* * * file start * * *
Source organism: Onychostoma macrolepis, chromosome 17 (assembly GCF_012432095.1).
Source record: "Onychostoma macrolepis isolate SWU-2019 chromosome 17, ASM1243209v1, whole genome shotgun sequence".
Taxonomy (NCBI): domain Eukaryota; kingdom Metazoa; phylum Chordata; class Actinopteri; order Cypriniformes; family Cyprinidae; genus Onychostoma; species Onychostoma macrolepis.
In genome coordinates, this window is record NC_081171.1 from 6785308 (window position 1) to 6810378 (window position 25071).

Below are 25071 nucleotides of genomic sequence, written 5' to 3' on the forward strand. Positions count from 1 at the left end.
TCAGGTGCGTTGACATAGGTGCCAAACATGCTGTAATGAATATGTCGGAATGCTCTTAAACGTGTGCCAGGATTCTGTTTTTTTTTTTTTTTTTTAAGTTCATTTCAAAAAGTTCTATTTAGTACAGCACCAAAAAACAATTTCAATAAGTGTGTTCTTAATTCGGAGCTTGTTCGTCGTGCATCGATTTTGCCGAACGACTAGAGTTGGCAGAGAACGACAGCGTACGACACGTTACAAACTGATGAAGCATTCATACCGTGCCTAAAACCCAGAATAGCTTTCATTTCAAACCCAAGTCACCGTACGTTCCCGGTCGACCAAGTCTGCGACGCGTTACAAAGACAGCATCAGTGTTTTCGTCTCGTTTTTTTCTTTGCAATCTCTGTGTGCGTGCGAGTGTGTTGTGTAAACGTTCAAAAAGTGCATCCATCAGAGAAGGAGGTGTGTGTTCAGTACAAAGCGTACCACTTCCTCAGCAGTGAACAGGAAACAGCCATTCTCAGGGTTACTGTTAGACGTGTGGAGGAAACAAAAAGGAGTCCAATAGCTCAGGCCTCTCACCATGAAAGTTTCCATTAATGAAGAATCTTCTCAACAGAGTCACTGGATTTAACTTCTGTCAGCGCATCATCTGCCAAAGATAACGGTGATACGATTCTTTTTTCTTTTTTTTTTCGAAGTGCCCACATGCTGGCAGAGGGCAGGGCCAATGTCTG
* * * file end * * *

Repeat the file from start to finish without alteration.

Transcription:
Source organism: Onychostoma macrolepis, chromosome 17 (assembly GCF_012432095.1).
Source record: "Onychostoma macrolepis isolate SWU-2019 chromosome 17, ASM1243209v1, whole genome shotgun sequence".
Taxonomy (NCBI): domain Eukaryota; kingdom Metazoa; phylum Chordata; class Actinopteri; order Cypriniformes; family Cyprinidae; genus Onychostoma; species Onychostoma macrolepis.
In genome coordinates, this window is record NC_081171.1 from 6785308 (window position 1) to 6810378 (window position 25071).

Below are 25071 nucleotides of genomic sequence, written 5' to 3' on the forward strand. Positions count from 1 at the left end.
TCAGGTGCGTTGACATAGGTGCCAAACATGCTGTAATGAATATGTCGGAATGCTCTTAAACGTGTGCCAGGATTCTGTTTTTTTTTTTTTTTTTTAAGTTCATTTCAAAAAGTTCTATTTAGTACAGCACCAAAAAACAATTTCAATAAGTGTGTTCTTAATTCGGAGCTTGTTCGTCGTGCATCGATTTTGCCGAACGACTAGAGTTGGCAGAGAACGACAGCGTACGACACGTTACAAACTGATGAAGCATTCATACCGTGCCTAAAACCCAGAATAGCTTTCATTTCAAACCCAAGTCACCGTACGTTCCCGGTCGACCAAGTCTGCGACGCGTTACAAAGACAGCATCAGTGTTTTCGTCTCGTTTTTTTCTTTGCAATCTCTGTGTGCGTGCGAGTGTGTTGTGTAAACGTTCAAAAAGTGCATCCATCAGAGAAGGAGGTGTGTGTTCAGTACAAAGCGTACCACTTCCTCAGCAGTGAACAGGAAACAGCCATTCTCAGGGTTACTGTTAGACGTGTGGAGGAAACAAAAAGGAGTCCAATAGCTCAGGCCTCTCACCATGAAAGTTTCCATTAATGAAGAATCTTCTCAACAGAGTCACTGGATTTAACTTCTGTCAGCGCATCATCTGCCAAAGATAACGGTGATACGATTCTTTTTTCTTTTTTTTTTCGAAGTGCCCACATGCTGGCAGAGGGCAGGGCCAATGTCTG